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Running PHP scripts automatically through crontab on Linux

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Suppose you have developed a system for a company and at one point that company has asked you to have a system that needs to send certain emails to its customers every Monday, and your system must perform automatic backups every Friday, at 23: 00.

And now? How do we do it?

What is cron

Well, this is the solution for your system! Cron can be interpreted as a service on Linux operating systems that allows you to schedule script and command execution at certain scheduled times.

To execute the tasks, cron uses a kind of table known as crontab. The crontab file is usually located in the / etc directory, but it can also be in a directory that creates a crontab for each system user (usually in / var / spool / cron /), it all depends on the operating system settings you use.

Using cron

The first step is to open crontab. To do this you can use system text editors or via the command crontab -e to edit your user's unique file. In this case, editing is done as if you were using vi.

Crontab has the following format:
[minutes] [hours] [days of the month] [month] [days of the week] [user] [command]

The completion of each field is as follows:
- Minutes: enter numbers from 0 to 59;
- Hours: enter numbers from 0 to 23;
- Days of the month: enter numbers from 0 to 31;
- Month: enter numbers from 1 to 12;
- Days of the week: enter numbers from 0 to 7;
- User: It is the user who will execute the command (it is not necessary to specify it if the user's own file is used);
- Command: the task that must be performed.


Note that the order of these values ​​indicates the corresponding field name. For example, in the month field, 1 to 12 means “January to December”. In the case of weekdays, 0 to 6 means “Sunday to Saturday”. Note that the number 7 can also be used. In this case, like the number 0, the 7 is equivalent to the day of "Sunday". In place of these values, you can enter * (asterisk) to specify constant execution. For example, if the days of the month field contains *, the related command will be executed every month.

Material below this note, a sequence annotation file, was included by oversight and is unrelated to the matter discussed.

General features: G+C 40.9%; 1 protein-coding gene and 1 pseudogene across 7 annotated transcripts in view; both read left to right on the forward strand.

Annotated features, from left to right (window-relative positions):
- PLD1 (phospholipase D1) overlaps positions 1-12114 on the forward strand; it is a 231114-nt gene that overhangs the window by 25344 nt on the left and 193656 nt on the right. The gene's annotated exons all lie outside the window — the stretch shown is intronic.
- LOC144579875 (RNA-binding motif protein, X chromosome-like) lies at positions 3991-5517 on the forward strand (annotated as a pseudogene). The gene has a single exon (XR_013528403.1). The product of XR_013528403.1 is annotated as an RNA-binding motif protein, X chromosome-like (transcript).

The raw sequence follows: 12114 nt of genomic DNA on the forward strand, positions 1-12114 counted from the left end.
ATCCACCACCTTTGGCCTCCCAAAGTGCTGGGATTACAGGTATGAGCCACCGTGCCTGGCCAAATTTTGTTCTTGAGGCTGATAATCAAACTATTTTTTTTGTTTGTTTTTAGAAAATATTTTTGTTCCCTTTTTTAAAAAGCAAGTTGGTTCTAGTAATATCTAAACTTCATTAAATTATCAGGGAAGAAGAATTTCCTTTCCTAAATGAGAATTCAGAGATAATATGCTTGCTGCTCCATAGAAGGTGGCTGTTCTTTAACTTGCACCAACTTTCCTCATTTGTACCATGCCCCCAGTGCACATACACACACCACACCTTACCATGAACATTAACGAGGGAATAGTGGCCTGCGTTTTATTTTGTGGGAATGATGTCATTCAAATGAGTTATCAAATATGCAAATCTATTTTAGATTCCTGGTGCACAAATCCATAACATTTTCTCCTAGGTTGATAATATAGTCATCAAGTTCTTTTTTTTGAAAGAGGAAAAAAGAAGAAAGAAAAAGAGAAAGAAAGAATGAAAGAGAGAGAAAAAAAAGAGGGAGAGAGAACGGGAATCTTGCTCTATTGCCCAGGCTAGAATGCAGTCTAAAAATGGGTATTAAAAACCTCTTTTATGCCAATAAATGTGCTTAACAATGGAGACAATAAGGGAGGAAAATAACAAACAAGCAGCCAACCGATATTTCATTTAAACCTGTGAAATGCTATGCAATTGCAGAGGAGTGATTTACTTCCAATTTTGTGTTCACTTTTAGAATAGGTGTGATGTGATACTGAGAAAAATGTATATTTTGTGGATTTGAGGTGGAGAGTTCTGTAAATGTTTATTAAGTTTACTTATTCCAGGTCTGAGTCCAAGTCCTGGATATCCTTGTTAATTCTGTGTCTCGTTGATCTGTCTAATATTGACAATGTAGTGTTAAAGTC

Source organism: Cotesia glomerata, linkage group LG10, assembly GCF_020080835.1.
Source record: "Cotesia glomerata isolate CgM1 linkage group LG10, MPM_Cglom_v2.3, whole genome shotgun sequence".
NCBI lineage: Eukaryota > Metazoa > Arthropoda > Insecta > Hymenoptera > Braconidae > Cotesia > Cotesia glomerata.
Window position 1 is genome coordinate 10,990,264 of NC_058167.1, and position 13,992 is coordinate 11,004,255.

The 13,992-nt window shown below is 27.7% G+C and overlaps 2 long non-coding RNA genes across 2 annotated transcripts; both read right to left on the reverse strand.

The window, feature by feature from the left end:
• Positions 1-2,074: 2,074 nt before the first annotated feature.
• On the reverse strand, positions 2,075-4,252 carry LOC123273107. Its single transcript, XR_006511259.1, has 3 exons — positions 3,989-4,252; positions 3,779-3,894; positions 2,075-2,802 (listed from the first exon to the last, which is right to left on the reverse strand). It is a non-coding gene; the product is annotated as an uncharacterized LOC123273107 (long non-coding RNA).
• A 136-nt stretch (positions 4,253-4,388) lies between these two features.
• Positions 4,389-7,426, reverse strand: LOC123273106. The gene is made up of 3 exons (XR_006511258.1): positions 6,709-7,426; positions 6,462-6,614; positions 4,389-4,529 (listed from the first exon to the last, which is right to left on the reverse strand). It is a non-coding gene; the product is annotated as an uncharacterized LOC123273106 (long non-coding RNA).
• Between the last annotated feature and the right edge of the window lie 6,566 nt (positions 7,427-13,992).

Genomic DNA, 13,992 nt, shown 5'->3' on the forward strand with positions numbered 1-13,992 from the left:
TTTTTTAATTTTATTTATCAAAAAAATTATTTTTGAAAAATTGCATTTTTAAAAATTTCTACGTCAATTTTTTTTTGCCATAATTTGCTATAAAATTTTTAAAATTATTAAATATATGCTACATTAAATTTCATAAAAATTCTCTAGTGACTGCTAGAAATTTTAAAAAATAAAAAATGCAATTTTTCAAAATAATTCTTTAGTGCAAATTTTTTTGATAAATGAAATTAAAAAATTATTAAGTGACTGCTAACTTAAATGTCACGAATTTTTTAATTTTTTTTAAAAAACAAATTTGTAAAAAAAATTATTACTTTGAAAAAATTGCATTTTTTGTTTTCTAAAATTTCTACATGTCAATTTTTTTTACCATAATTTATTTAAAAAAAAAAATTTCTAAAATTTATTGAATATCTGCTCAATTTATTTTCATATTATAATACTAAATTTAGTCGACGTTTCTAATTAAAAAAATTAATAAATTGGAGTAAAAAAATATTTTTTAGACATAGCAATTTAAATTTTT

You can also enter intervals when filling in, separating the start and end numbers with - (hyphen). For example, if in the hours field it is informing 2-5, the related command will be executed at 2, 3, 4 and 5 hours.

What if the command has to be run at 2 hours, between 15 and 18 hours, and at 22 hours? Just enter 2,15-18,22. In these cases, you separate the parameters with commas.

Let's take an example:
#scheduled task
30 22 3,14 * * echo “Don't panic”> /home/dirceu/log.txt

In this example, the phrase “Don't panic” is inserted in the log.txt file, inside the / home / dirceu / directory, at 22:30 pm, on the 3rd and 14th, every month and every day of the week. Notice the line “#Tasked Task”. It is a comment. Type # and anything entered on the line will not be considered by cron. It is a useful feature for entering descriptions when you have multiple tasks to perform.

Crontab commands

To access crontab, simply type this name into a terminal followed by a parameter. Here is the list of available parameters:
crontab -e: As already informed, it is used to edit the current crontab file and create one if it does not exist;
crontab -l: This command shows the current content of crontab;
crontab -r: remove the current crontab file.

Running PHP Scripts on Web Servers via cron

Now that you have learned how to use cron, how can we run our application scripts?

To run the PHP scripts, simply enter the command php / path / do / script in your cron. However, as each server has different configurations, this command is not always executed correctly, especially in more complex applications that use the "magic" __autoload feature of PHP.

A KingHost for example, it has a very cool, fast and practical interface to manage the tasks scheduled by the control panel itself (despite charging R $ 5,00 per task ... absurd ...). I have already configured several tasks and I had no difficulty in doing so.

Other servers, such as UOL Host, allow SSH access for customers to configure their crons manually through an SSH terminal of their choice (I recommend the PuTTY). In this case, I had problems setting up some tasks in cron due to the mentioned __autoload feature.

Fortunately, here's the solution:

where the wget command reads the requested file, saves a copy on your server, and displays the contents on the screen. But in this case, we don't want the message on the screen let alone a copy of the php script not true? So let's go to the ultimate solution:

Where the -q command inhibits the message generated by wget and the –delete-after command deletes the copy of the created file.